Mbeu, Selmor impress at Tuku memorial
7 February 2019
PAKARE Paye musical offspring Ashton Nyahora better known as Mbeu and Selmor Mtukudzi reduced some of Tuku’s fans to tears on Tuesday afternoon at the Mandela Theatre in central Johannesburg. This was at the musical memorial of the departed Oliver Mtukudzi who commanded a very huge following in South Africa.
The event , which was the top trending event on Twitter that afternoon, was arranged by a host of organisations including the City of Johannesburg that the late Tuku used to deal with. These included the Hugh Masekela Heritage Foundation, Gallo Music and Steve Dyer founder of the group Mahube. The 600-seater auditorium was packed with dignitaries and music legends. Notable among them was the Zimbabwean ambassador to South Africa David Hamadziripi who gave a moving tribute.
“We know Tuku was loved by the world and we shared him with the world but as Zimbabweans we claimed primary kinship. His voice may be silenced now and his guitar may not twang anymore but his legacy will forever live,” said ambassador Hamadziripi.
The crowd was multicultural with the greater chunk being South Africans. They intermittently broke into Zulu and Sotho gospel songs in an atmosphere that resembled a funeral. Methodist Bishop Paul Verryn gave a short sermon and prayer. Notable musicians who did collaborations with Tuku such as Vusi Mahlasera, Siphokazi, Ringo Madlingozi, Nigerian Kunle Ayo, Judith Sephuma and Phindie from Mahube were all there. Zimbabwean-born Berita was also there and gave a moving rendition of Neria.
The Bassline events founder Brad Holmes spoke highly about Tuku’s work ethic.
“Tuku was never late for a show and was an all-round professional. In my more than 20 years that I have dealt with him I never made a loss. All his shows were always sold out. I say to him Rest In Music my friend,” said a tearful Holmes.
After the speeches came the musical tribute and Selmor proved she must be certified heir to the Black Spirits band with a flawless performance. She did lead vocals on a number of Tuku’s greatest hits such as Ziwere, Tozeza Baba among others much to the amazement of the packed venue. Her sister Sandra was also there doing back vocals. They left fans in awe as they took charge of the stage in a way similar to their late dad.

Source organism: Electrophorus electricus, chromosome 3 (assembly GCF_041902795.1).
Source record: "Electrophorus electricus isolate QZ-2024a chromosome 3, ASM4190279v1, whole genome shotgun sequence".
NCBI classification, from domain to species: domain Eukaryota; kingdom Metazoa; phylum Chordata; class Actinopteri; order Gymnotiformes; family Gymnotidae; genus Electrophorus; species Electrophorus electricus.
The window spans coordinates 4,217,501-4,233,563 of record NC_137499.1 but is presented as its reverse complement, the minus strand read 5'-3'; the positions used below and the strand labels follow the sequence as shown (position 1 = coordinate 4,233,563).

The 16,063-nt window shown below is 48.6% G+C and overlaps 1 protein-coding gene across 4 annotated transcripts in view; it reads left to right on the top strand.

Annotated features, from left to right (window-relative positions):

Black Spirits bassist Charles Njekesa and vocalist Fiona Gwena were also there and one could see the pain in their eyes as they remembered the good times shared with their late boss. Former Alick Macheso drummer Obert Gomba showed how versatile he is as he took over the drums after the appointed drummer seemed to struggle with the beat. When Gomba took over it was all smooth sailing.
Mbeu immediately thrust himself into the international spotlight as he did all the Tuku vocals in the collaborations. He acquitted himself well with Siphokazi and Judith Sephuma. His acoustic guitar strumming skills were evidence of a well-groomed artist and it will be an injustice to many if he loses the touch that he acquired at Pakare Paye.
It was a sombre moment at the end when Selmor finally broke down as she thanked the crowd that came. Some had come from as far as Cape Town just to be part of the official memorial.
It was a indeed a fitting tribute to a hero who will be missed in South Africa as much as in Zimbabwe.